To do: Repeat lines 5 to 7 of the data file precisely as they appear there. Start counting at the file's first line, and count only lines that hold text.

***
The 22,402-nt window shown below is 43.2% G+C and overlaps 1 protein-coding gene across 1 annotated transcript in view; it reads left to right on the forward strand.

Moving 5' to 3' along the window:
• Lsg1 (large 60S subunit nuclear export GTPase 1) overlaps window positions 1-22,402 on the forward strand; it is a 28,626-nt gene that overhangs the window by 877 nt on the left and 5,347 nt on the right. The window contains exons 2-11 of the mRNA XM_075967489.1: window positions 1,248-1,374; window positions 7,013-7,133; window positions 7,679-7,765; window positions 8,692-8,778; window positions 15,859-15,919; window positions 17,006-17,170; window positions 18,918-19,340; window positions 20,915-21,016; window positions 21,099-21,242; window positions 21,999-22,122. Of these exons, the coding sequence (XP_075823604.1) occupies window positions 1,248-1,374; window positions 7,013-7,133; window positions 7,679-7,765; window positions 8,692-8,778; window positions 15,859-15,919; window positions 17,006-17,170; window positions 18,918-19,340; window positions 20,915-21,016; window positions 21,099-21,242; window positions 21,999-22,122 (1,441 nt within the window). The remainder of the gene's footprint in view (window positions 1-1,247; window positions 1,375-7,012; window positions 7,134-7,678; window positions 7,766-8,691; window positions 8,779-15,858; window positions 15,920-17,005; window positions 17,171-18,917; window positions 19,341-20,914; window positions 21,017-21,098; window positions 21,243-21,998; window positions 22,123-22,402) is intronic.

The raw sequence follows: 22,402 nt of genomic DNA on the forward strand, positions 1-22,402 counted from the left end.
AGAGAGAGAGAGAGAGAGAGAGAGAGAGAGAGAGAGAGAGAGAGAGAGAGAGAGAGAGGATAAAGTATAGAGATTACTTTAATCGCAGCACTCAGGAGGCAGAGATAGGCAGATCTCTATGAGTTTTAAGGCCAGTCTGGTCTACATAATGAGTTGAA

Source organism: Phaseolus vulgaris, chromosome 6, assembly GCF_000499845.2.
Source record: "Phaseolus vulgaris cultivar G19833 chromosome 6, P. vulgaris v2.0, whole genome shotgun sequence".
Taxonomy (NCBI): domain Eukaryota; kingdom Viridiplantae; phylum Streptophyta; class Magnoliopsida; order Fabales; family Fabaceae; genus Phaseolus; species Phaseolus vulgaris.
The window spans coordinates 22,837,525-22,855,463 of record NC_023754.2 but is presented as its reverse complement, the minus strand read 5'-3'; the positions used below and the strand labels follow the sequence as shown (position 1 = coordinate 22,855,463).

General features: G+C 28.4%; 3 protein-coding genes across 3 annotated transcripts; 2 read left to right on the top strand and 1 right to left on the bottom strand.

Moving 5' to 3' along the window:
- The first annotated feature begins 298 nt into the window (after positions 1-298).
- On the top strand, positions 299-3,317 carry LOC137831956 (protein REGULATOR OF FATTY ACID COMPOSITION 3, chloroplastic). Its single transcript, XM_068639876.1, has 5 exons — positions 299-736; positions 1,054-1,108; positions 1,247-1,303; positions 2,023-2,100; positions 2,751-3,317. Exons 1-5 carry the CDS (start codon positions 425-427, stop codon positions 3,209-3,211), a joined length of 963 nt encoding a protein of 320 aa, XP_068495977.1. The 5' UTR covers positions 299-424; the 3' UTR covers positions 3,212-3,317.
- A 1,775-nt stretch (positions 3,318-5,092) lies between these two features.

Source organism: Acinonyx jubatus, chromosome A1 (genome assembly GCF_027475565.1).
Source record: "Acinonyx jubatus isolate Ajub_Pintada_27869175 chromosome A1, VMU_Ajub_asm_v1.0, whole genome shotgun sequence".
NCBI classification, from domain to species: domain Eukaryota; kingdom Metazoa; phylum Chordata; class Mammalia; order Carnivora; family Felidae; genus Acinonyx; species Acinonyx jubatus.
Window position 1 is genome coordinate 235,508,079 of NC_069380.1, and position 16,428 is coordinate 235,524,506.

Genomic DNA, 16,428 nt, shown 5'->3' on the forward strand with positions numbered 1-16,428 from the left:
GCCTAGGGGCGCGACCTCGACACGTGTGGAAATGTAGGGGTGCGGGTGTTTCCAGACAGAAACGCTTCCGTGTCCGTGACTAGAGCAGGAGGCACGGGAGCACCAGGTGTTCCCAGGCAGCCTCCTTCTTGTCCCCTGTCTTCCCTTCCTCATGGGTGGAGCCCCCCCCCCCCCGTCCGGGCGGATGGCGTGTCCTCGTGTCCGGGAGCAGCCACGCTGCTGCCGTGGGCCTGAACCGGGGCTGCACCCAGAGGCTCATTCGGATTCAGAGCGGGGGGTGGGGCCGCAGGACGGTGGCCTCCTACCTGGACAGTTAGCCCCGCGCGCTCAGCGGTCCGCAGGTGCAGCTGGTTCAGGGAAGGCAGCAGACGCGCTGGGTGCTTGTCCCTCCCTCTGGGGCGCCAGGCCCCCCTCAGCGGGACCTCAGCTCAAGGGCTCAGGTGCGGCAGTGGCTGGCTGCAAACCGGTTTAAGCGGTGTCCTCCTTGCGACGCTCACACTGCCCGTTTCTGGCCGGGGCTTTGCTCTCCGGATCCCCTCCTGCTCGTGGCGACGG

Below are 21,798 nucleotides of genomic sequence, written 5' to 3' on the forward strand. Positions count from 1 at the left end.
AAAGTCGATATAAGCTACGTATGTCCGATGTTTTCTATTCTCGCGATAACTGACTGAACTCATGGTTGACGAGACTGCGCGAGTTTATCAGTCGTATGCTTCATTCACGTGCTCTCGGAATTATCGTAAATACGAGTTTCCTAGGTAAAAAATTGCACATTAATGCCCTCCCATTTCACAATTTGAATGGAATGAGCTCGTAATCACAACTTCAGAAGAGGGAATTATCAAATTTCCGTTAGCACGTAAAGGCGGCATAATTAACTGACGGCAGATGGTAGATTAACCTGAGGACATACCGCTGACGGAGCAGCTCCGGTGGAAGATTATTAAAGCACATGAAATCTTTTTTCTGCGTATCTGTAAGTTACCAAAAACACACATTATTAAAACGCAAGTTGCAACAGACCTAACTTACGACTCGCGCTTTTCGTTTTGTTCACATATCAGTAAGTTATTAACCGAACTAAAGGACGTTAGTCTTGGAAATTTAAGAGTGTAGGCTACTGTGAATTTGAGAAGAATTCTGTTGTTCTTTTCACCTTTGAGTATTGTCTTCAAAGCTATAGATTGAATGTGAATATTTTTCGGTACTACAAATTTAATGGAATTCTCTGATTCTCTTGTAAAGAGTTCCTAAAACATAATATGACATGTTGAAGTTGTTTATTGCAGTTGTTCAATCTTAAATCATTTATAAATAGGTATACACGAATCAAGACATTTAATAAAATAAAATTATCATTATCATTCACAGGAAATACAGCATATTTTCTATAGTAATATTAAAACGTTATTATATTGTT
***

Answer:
AGAGAGAGAGAGAGAGAGAGAGAGAGAGAGAGAGAGAGAGAGAGAGAGAGAGAGAGAGGATAAAGTATAGAGATTACTTTAATCGCAGCACTCAGGAGGCAGAGATAGGCAGATCTCTATGAGTTTTAAGGCCAGTCTGGTCTACATAATGAGTTGAA

Source organism: Phaseolus vulgaris, chromosome 6, assembly GCF_000499845.2.
Source record: "Phaseolus vulgaris cultivar G19833 chromosome 6, P. vulgaris v2.0, whole genome shotgun sequence".